Disclosure: Wahl sent me a cordless Lithium Ion Clipper. This isn’t a review, and I won’t tell you what it can and can’t do. But I hope you enjoy this story nonetheless.
“Okay dad, let’s go shave our heads,” my son said to me as I’m slumped down in a chair, staring at my phone. He tugged at my arm and I looked up at the shaggy four year old in front of me. It was definitely time once the hair goes over his ears. I like to think that if I get the hair off and above his ears, it’ll mean he’ll listen better to me.
That’s just a joke, but it’s funny; when I shave my son’s head, we have a moment together and I feel like he really is paying attention. It’s our bonding. Some men fish with their kids, some play baseball. I shave my son’s head.
When my wife and I first found out that we were going to have a kid, we instantly became aware of the “parenting class” industry that had existed in our community for years without ever attracting our attention. Suddenly, there were all of these flyers, newspapers ads, and emails, offering us practical parenting instruction in friendly classroom settings.
And, as new parents-to-be, we were game for them. Almost immediately, we signed up for the childbirth class, the baby care and CPR class, the “how to install a car seat” class, the breastfeeding class, you name it.
(The only classes I remember us opting out of were the “baby massage” class and the “parenting for dads” class, which I found more than a little insulting.)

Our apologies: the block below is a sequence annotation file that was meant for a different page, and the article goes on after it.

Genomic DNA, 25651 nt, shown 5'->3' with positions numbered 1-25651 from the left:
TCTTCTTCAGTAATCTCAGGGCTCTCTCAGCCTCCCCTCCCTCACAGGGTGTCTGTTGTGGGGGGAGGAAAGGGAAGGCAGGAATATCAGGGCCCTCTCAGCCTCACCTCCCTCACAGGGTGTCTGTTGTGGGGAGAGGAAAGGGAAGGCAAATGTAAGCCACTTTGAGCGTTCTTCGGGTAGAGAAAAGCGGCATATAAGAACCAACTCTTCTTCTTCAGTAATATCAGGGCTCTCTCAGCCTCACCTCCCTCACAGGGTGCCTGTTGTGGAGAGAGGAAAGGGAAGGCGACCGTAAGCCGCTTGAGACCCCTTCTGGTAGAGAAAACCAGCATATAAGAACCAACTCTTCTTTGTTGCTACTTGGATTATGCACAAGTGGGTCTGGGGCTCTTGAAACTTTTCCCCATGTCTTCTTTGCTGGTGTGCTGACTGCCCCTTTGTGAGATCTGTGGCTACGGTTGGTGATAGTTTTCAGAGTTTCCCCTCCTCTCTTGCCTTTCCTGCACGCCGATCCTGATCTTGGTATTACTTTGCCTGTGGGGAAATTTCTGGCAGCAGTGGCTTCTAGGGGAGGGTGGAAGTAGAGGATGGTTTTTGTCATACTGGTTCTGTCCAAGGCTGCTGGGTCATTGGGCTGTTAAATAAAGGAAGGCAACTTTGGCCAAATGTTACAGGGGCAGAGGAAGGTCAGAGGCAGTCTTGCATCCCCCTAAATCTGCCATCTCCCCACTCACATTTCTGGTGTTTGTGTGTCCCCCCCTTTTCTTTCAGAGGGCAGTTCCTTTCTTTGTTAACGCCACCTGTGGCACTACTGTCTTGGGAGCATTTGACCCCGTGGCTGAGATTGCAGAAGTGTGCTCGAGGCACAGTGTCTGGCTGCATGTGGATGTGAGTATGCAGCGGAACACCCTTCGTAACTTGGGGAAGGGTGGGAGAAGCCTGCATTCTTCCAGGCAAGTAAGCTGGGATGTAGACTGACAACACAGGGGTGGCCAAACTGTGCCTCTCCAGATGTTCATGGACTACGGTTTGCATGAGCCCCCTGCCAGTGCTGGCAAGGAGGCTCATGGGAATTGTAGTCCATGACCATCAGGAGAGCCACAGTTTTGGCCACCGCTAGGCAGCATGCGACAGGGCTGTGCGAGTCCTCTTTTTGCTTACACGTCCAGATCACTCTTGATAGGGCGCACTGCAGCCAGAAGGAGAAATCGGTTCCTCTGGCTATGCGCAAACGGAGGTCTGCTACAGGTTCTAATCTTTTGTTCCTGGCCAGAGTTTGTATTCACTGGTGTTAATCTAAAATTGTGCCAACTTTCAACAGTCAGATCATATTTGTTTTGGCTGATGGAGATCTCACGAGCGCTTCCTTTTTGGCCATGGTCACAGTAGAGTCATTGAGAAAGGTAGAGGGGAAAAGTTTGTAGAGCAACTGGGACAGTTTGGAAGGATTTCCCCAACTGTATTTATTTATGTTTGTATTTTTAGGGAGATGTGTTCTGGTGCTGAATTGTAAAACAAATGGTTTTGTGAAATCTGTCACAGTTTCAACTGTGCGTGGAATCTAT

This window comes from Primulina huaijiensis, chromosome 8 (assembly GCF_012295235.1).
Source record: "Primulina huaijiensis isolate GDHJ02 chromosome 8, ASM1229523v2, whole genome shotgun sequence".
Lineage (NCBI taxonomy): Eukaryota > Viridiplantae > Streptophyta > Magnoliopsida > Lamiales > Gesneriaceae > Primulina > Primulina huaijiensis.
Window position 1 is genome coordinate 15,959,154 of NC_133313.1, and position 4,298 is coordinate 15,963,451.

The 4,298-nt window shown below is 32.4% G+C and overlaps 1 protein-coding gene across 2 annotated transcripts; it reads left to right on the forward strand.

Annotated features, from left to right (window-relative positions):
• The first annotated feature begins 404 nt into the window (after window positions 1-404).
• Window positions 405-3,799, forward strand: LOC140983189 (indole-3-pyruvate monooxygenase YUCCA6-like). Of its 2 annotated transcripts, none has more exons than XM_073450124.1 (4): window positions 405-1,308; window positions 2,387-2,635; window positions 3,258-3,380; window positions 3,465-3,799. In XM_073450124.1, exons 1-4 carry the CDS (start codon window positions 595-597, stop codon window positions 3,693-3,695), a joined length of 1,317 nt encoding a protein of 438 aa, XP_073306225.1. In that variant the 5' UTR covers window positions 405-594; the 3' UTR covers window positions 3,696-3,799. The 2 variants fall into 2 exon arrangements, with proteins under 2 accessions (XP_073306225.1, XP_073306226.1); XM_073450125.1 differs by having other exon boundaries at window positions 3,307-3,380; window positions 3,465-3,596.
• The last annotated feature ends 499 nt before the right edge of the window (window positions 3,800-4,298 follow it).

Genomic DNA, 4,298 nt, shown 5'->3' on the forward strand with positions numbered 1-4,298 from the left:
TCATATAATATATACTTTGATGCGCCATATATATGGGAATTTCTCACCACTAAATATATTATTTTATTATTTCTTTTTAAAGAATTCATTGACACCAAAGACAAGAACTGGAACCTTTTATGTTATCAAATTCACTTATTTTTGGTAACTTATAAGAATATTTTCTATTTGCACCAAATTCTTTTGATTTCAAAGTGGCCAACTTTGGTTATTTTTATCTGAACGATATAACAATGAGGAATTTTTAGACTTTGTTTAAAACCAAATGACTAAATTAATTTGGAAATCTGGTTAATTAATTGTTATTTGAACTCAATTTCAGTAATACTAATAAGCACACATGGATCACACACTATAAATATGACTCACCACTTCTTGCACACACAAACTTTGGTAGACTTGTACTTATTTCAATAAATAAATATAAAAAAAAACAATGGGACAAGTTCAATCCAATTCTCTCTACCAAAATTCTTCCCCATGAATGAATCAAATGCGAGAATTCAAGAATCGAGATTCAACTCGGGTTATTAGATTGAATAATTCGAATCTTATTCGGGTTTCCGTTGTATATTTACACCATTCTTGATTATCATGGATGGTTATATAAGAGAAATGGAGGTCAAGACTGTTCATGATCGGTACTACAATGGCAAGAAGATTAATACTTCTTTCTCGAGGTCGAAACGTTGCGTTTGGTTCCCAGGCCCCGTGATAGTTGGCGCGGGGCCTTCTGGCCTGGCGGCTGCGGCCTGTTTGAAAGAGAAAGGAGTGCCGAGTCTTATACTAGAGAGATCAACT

Jolly Ol’ England’s Liverpool Children’s Centre just launched a new hairdressing course, but it’s not for young aspiring salon artists – it’s for fathers who want to learn how to do their kids’ hair.
Chris Cavanagh came up with the class, which started February 2, at both the Clubmoor and the Ellergreen Children’s Centres. Cavanagh has a friend whose wife passed away, and soon after, the friend needed to take his daughters to a neighbor’s house to get their hair styled.
We love the apps (they call ’em “digital toys”) from Toca Boca. They’re all so fun – for both our children and us – and don’t contain third party ads, in-app purchases or confusing menus that trip kids up.
Marcella Marino’s father, cleverly named “Marcello”, styled his 4-year-old daughter’s updo with Lady Gaga precision for a school photo at her reception class. A pretty epic accomplishment for any father, he flawlessly worked her hair into a bow (which he has done more than once).
The fashion police school managed to uphold the dress code to an overzealous extent. The “code” (regarding hair) for the Holy Trinity Primary School requests that ribbons or bows are “made of dark colors, maroon/navy blue/black” and states strictly that “hair braids/beads may not be worn.”
The fact is, Christian/Catholic schools are a pain in the ass when it comes to this kind of bullsh*t. I know, because I went to a private Catholic school and I also had long hair back then. This was, of course, in the late 1980s. You know, when long hair wasn’t “cool” during the days of Mötley Crüe, Guns N’ Roses, and Poison.